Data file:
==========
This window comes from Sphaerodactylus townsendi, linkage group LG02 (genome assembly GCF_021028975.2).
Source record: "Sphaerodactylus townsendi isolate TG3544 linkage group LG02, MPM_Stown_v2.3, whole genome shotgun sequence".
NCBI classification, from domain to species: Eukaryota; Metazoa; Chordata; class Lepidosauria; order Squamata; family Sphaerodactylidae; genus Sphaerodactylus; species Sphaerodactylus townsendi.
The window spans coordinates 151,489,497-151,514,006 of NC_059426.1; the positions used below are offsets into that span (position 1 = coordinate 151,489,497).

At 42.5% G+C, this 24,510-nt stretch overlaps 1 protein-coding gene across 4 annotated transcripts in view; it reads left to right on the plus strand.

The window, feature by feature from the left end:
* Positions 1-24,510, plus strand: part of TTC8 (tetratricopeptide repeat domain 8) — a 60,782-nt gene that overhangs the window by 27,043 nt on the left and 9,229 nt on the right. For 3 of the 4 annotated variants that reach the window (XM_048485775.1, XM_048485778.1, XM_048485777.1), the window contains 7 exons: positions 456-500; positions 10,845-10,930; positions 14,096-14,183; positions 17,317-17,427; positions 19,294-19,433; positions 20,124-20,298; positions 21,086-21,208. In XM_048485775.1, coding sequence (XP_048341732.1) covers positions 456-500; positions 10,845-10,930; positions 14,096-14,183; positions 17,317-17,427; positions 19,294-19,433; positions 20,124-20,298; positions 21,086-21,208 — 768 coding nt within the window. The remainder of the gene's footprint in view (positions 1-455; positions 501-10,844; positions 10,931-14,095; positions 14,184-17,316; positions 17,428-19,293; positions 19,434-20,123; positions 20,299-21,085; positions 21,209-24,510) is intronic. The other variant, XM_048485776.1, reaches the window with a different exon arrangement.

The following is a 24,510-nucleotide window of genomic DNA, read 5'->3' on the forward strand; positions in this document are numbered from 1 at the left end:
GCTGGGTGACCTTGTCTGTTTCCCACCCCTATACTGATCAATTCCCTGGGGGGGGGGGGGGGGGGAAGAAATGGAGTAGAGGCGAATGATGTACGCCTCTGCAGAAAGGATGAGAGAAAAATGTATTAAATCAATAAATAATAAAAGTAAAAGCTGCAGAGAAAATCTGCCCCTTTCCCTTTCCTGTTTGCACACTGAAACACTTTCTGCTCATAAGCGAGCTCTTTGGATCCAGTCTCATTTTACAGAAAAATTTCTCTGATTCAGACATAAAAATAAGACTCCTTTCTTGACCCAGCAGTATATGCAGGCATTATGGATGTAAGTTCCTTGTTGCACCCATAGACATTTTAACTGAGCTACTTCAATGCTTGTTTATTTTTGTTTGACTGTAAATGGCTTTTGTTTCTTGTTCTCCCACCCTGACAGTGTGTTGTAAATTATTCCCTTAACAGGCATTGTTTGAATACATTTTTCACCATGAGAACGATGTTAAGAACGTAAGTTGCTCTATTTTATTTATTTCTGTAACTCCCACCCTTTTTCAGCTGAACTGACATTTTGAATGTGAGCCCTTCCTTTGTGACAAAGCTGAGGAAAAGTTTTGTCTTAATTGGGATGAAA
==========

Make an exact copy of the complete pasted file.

This window comes from Sphaerodactylus townsendi, linkage group LG02 (genome assembly GCF_021028975.2).
Source record: "Sphaerodactylus townsendi isolate TG3544 linkage group LG02, MPM_Stown_v2.3, whole genome shotgun sequence".
NCBI classification, from domain to species: Eukaryota; Metazoa; Chordata; class Lepidosauria; order Squamata; family Sphaerodactylidae; genus Sphaerodactylus; species Sphaerodactylus townsendi.
The window spans coordinates 151,489,497-151,514,006 of NC_059426.1; the positions used below are offsets into that span (position 1 = coordinate 151,489,497).

At 42.5% G+C, this 24,510-nt stretch overlaps 1 protein-coding gene across 4 annotated transcripts in view; it reads left to right on the plus strand.

The window, feature by feature from the left end:
* Positions 1-24,510, plus strand: part of TTC8 (tetratricopeptide repeat domain 8) — a 60,782-nt gene that overhangs the window by 27,043 nt on the left and 9,229 nt on the right. For 3 of the 4 annotated variants that reach the window (XM_048485775.1, XM_048485778.1, XM_048485777.1), the window contains 7 exons: positions 456-500; positions 10,845-10,930; positions 14,096-14,183; positions 17,317-17,427; positions 19,294-19,433; positions 20,124-20,298; positions 21,086-21,208. In XM_048485775.1, coding sequence (XP_048341732.1) covers positions 456-500; positions 10,845-10,930; positions 14,096-14,183; positions 17,317-17,427; positions 19,294-19,433; positions 20,124-20,298; positions 21,086-21,208 — 768 coding nt within the window. The remainder of the gene's footprint in view (positions 1-455; positions 501-10,844; positions 10,931-14,095; positions 14,184-17,316; positions 17,428-19,293; positions 19,434-20,123; positions 20,299-21,085; positions 21,209-24,510) is intronic. The other variant, XM_048485776.1, reaches the window with a different exon arrangement.

The following is a 24,510-nucleotide window of genomic DNA, read 5'->3' on the forward strand; positions in this document are numbered from 1 at the left end:
GCTGGGTGACCTTGTCTGTTTCCCACCCCTATACTGATCAATTCCCTGGGGGGGGGGGGGGGGGGAAGAAATGGAGTAGAGGCGAATGATGTACGCCTCTGCAGAAAGGATGAGAGAAAAATGTATTAAATCAATAAATAATAAAAGTAAAAGCTGCAGAGAAAATCTGCCCCTTTCCCTTTCCTGTTTGCACACTGAAACACTTTCTGCTCATAAGCGAGCTCTTTGGATCCAGTCTCATTTTACAGAAAAATTTCTCTGATTCAGACATAAAAATAAGACTCCTTTCTTGACCCAGCAGTATATGCAGGCATTATGGATGTAAGTTCCTTGTTGCACCCATAGACATTTTAACTGAGCTACTTCAATGCTTGTTTATTTTTGTTTGACTGTAAATGGCTTTTGTTTCTTGTTCTCCCACCCTGACAGTGTGTTGTAAATTATTCCCTTAACAGGCATTGTTTGAATACATTTTTCACCATGAGAACGATGTTAAGAACGTAAGTTGCTCTATTTTATTTATTTCTGTAACTCCCACCCTTTTTCAGCTGAACTGACATTTTGAATGTGAGCCCTTCCTTTGTGACAAAGCTGAGGAAAAGTTTTGTCTTAATTGGGATGAAA